Ann. A to the Affidavit and plaint is a copy of a letter from the 1st Defendant signed by the 2nd Defendant and addressed to MUMIN TRADING GMBH, and which seems to be in respect of business transactions concerning>

(a) fridges and freezers

(b) Motor vehicles - 2 Mercedes Benz cars and a Nissan Laurel.

Paragraphs 1, 2 and 3, read as follows:-

"Dear Mr. Mumin, after studying the actual market situation in Dar es Salaam we have for the Tanga sales fixed as per attached list.

We are confident that based on these prices the units

will be sold rapidly which is actually the intention of

all parties".

As rightly submitted by Mr. Msemwa who called to his aid the decision in Salmony vs Salmony and Coy Ltd. (1897) AC 32, a limited liability company is a separate entity and should be treated like any other independent person with its rights and liabilities which include suing and being sued. Indeed if the business transaction was between Defendants and Mumin Trading GMBH the applicant\plaintiff can't sue or claim any rights pursuant to such transactions in his personal capacity. On those premises I was prepared to go with Mr. Msemwa's submission if it weren't for another factor revealed in the annexures both to the affidavits and plaint. Apart from Ann. A, there is also Ann. »B» which is the list of items referred to in para. 2 of Ann. A quoted above. This is a list of fridges and fr

There '

yet Ann. C and D, copies of dplivorv w ^

p OI aeJ-ivery notes. Not only that,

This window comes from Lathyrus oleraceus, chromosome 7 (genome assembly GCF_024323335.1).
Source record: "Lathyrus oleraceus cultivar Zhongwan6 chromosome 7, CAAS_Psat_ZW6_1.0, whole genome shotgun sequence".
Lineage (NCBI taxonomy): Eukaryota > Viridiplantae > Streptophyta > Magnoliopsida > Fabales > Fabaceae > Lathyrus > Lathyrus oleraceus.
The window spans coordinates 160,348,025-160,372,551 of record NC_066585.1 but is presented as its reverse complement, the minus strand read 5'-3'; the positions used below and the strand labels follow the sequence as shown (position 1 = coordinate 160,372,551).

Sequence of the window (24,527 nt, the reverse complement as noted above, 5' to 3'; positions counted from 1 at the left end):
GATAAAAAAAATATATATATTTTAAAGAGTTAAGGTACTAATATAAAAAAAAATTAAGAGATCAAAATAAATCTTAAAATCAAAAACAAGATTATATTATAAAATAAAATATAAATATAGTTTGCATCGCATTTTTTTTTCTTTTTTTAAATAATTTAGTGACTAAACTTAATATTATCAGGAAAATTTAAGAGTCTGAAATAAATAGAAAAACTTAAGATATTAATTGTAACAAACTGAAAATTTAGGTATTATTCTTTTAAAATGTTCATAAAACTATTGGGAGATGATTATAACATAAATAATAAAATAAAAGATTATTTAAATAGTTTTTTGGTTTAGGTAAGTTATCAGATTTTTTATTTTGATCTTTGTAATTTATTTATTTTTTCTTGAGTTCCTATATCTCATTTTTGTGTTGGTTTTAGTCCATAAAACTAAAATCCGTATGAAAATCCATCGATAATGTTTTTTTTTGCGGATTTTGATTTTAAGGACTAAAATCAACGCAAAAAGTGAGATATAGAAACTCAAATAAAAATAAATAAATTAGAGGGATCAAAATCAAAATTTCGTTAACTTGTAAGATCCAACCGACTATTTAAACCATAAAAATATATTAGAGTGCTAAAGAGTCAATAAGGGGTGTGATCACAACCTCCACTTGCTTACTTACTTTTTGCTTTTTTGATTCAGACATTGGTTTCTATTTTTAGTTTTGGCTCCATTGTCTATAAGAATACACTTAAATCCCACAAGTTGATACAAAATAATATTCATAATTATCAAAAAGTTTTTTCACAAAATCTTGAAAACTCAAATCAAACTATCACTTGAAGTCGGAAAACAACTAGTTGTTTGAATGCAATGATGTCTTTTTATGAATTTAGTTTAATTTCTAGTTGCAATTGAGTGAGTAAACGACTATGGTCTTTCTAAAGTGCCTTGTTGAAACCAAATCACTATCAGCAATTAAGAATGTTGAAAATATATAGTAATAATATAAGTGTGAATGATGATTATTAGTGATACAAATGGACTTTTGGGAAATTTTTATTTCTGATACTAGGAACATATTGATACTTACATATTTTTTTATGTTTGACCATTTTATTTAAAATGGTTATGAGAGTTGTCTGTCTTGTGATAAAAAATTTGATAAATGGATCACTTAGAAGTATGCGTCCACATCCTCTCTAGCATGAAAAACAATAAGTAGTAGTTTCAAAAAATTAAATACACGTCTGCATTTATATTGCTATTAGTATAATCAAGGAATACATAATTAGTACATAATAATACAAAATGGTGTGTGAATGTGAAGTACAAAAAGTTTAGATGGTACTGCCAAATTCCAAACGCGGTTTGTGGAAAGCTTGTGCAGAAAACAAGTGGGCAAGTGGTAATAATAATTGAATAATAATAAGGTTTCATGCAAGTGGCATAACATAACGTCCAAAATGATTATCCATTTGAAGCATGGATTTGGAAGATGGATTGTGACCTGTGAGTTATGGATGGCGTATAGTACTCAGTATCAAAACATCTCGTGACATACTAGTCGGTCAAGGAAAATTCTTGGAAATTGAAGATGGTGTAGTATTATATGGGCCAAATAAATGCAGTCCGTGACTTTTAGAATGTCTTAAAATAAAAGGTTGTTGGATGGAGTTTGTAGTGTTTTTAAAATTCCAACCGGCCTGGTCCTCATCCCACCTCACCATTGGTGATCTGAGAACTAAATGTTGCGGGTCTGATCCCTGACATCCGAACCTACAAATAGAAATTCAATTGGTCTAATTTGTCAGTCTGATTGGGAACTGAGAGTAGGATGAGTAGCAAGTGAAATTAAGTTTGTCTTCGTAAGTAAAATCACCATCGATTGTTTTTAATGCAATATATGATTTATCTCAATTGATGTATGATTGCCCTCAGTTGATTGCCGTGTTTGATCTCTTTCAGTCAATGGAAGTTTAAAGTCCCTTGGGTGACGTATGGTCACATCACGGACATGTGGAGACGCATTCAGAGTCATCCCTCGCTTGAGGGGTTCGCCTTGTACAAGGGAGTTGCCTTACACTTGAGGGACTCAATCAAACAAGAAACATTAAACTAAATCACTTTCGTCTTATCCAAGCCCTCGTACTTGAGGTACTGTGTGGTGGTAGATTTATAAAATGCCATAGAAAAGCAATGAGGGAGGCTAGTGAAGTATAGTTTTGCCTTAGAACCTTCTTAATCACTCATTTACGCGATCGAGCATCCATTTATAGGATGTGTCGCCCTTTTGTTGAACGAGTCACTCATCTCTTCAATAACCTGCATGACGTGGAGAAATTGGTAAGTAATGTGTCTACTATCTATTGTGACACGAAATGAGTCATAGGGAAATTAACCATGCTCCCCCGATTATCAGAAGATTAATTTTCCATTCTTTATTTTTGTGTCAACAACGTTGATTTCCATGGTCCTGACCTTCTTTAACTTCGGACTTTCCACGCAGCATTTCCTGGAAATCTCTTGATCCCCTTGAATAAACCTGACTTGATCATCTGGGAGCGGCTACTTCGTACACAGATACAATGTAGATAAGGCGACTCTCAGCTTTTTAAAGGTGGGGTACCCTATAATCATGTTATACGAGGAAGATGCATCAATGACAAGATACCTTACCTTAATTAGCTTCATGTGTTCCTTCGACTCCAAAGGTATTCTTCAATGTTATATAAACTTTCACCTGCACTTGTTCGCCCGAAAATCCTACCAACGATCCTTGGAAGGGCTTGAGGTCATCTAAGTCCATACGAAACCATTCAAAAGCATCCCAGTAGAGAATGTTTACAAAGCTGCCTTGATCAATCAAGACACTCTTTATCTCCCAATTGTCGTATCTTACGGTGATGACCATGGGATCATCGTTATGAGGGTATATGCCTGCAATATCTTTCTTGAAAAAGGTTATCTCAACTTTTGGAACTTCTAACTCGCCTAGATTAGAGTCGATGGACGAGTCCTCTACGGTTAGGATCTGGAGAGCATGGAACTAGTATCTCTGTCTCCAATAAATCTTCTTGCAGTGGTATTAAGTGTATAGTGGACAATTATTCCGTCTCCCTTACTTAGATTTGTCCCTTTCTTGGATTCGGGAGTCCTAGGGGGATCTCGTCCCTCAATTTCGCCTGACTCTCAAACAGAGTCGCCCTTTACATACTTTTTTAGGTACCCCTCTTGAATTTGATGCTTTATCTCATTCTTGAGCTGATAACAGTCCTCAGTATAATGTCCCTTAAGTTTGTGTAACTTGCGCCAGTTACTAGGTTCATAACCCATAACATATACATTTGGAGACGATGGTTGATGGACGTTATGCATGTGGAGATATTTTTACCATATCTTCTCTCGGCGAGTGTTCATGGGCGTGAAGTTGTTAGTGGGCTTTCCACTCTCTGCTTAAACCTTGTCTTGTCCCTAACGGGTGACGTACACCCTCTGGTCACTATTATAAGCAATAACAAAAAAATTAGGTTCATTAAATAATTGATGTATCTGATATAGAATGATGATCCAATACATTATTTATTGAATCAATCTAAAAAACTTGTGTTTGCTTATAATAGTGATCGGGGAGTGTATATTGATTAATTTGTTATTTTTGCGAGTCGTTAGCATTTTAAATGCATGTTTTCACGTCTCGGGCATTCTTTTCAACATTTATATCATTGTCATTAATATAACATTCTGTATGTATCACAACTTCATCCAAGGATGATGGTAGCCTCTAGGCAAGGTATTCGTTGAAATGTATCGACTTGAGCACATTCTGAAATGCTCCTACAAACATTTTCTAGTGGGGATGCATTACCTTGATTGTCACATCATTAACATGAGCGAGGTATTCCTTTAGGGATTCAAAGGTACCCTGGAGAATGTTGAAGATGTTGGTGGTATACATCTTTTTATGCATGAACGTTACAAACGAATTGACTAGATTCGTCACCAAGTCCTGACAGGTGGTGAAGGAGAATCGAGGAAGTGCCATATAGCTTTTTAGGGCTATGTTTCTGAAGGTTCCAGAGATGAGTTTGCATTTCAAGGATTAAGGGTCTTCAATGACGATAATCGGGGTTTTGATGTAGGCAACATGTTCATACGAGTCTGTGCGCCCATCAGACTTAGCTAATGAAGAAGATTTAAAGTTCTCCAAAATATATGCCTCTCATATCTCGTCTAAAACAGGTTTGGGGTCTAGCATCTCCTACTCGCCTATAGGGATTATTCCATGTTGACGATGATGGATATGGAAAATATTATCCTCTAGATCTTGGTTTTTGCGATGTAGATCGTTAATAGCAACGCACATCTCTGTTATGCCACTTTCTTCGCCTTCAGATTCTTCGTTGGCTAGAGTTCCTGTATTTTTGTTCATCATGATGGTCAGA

attached to the Applicant\Plaintiff's reply to

Respondents\Defendants' Counter affidavit there are Annexures Gl-10. In all these Annexures save Ann. A and B the applicant\plaintiff is addressed in his personal name, Abdi Ali Mumin.

While a casual focus at Ann. A (relevant part quoted above)

may prompt one to conclude that its contents are addressed to a

Company (MUMIN TRADING GMbH), an inclusion of the words "Dear Mr.

Mumin" cast some reservations. This reservation is compounded by

Ann. C and D, delivery notes (which seem to refer to fridges

related to Ann. B, a list referred to in Ann. A) bearing the



"GS Motors

P.O. BOX 40154 DSM.

Abdi Ali Mumin P.O. BOX 10544";

and Ann. Gl-10, which are NBC remittance pay-in-slips and showing that the payee is Abdi Ali Mumin.

As the Applicant\Plaintiff's pleadings indicate the name of Abdi Ali Mumin as plaintiff, and as all the Annexures indicate that same name to be at the heart of all that is alleged to have taken place between the parties it would not be Droper to conclude at this stage that he has no locus standi. This will be canvassed during the hearing of the main suit where each party will strive to establish and disclaim liability.

On the whole therefore the preliminary objection is over-ruled save to the extent that paragraphs 8 and 9 of the Applicant iff's affidavit are struck off.



Delivered to day the 26th August, 1997, in the presence of Mr. Bwahama and Mr. Msemwa learned Counsel for the Applicant\ Plaintiff and Respondent\Defendants respectively.